Interview with Dan Lydersen
q) What is your name and what do you do?
a)My name is Dan Lydersen and I paint.
q)When did you really get into art?
a)There was no single point when I suddenly got into art.
I was pretty enthusiastic about it from an early age. I
didn’t start painting until I was around 17 though.
Until then I’d done everything from acting and playing music to
making little installations in my room with found objects.
Painting was sort of a revelation for me and gradually
replaced most of the other mediums I’d been experimenting with.
q)How did you come to the realization that you should try your
luck at art on a more serious level?
a)It wasn’t long after I started painting that
I decided I wanted to make a career out of it.
I just wanted to spend
as much time as possible making art so the
idea of doing it for a living was very attractive.
I knew it was impractical
but I couldn’t really imagine being happy doing anything else.
q)How did you discover the particular style that you have?
a)It was a long process. My enthusiasm towards painting was
really tested when I went to college. I didn’t feel like
the art department valued painting very much.
A lot of the students and some of the professors were
a little apathetic
towards painting, like there was nothing left for
it to do and that we should all just move on.
That wore off on me a
bit and I spent a lot of time working in other genres.
Eventually I came back to painting, but my approach was much
different then it is now. I spent several years making large-scale,
multi-panel abstract paintings, mostly in black and
white. The work was ok, but I think I was still a little insecure about
the validity of painting and I was trying too hard
to make work that was academic or intellectual.
When I went back to school for my MFA I was forced to really
reconsider what I wanted out of painting.
I got over my hang-ups about painting and decided to just trust
instincts, even if that meant making work that looked back
in time as much as it looked forward. The responses from
my colleagues were overwhelmingly positive and it was
the first time in many years that I was truly excited about
q)How would you describe your style?
a)It’s sort of like the Most Wanted paintings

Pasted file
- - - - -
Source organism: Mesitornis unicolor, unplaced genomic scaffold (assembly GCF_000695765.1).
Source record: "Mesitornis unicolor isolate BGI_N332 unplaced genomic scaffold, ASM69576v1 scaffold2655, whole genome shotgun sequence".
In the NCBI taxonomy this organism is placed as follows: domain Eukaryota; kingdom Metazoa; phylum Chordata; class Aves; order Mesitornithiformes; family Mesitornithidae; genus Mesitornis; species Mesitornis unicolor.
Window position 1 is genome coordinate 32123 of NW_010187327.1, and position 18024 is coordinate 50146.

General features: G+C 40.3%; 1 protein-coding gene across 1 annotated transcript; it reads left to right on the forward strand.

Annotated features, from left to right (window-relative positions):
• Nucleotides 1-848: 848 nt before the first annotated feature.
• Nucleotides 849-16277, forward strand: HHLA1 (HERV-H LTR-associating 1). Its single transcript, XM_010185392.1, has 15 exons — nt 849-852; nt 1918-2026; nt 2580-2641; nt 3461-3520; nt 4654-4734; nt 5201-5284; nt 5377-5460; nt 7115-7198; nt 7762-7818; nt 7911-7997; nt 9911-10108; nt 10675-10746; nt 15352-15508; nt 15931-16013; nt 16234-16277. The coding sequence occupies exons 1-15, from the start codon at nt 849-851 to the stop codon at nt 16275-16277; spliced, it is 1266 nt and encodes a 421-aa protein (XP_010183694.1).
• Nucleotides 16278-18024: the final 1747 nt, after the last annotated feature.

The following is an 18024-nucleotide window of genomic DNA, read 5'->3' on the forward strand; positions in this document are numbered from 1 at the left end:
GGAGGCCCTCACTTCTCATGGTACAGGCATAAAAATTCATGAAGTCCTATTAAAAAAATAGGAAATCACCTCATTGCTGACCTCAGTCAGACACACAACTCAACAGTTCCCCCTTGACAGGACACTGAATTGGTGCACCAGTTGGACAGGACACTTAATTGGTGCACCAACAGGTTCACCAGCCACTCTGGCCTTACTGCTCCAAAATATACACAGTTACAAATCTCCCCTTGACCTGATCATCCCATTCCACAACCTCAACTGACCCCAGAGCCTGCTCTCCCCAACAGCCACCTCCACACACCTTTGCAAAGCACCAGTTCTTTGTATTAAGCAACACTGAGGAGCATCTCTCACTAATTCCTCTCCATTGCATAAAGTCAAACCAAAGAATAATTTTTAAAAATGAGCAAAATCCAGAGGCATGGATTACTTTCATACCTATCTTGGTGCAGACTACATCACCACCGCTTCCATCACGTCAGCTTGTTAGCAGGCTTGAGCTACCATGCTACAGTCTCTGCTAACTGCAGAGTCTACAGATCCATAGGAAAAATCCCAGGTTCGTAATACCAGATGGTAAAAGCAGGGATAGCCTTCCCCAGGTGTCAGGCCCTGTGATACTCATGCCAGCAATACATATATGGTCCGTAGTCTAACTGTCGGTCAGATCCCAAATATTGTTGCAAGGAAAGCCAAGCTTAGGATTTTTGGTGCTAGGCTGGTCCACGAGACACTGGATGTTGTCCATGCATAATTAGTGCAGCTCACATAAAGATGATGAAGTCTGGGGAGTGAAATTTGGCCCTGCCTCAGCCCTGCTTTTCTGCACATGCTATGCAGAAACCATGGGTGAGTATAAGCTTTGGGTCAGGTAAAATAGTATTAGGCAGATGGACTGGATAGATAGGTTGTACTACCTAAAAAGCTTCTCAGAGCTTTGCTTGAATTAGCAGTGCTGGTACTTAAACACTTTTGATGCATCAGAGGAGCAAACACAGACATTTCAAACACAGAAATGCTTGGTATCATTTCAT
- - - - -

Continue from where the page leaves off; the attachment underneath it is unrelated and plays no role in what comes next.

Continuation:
in Komar and Melamid’s People’s Choice series, but with
hermaphrodites and bearded children.
q)Who or what influences your art?
a)I’m attracted to the ugliness
in what’s commonly considered beautiful and vice versa.
Much of my imagery is
derived from historical paintings, but also
contemporary advertising and popular/consumer culture. These things can
seem so banal and prosaic that I think we tend to take them for granted most of the time,
though they’re really pretty
strange and fascinating if you step back and take a fresh look at them.
q)How often do you create a new piece?
a)It depends on the size. A small painting takes me two or
three weeks and large ones can take up to four months.
q)What kind of success have you had with your art?
a)Things have been going really well since
I finished graduate school a couple years ago. Responses to my work
have been great and I’ve been selling enough work to keep the whole project afloat.
All of that is great, but it doesn’t
mean much if the work isn’t intrinsically satisfying.
Luckily it has been, but you have to maintain a degree of self-
criticism so as not to slip into autopilot and start imitating yourself.
Keeping the work fresh and staying excited about
it is the real measure of success, but it’s harder to quantify than how much work you sell
or how many shows you’ve
q)What would be the ultimate goal for you and your art?
a)There are plenty of grand projects that I’d like to embark on
if I had more time and resources, but my ultimate
goal is really just to spend a lot of time making things and to stay excited about doing so.
q)What do you see as an accomplishment in the way of art?
a)Art serves so many different purposes for different people,
there’s no single way to gauge artistic
accomplishment. For me personally,
if I can sustain a regular studio practice and continue to make work that is
interesting to me, that’s accomplishment enough. As for whether or not
my work is successful in a societal or art-
historical context, that’s not for me to decide.
q)What kind of message, if any, do you try to convey through your art?
a)I don’t have an ideological agenda, but my work is definitely informed by
my own particular worldview. It’s
important to me to remain critical of human culture,
but without becoming jaded or didactic. Life on earth is beautiful
and disgusting, blissful and horrifying, and I try to implant these kinds of
experiential dualities into my work while also
maintaining a degree of level-headed satire and cultural analysis.
q)Sum up your art in one word.
q)Any additional comments?
a)Everything is different, but the same.
Things are more moderner than before. Bigger, and yet smaller. It's
football rules. San Dimas High School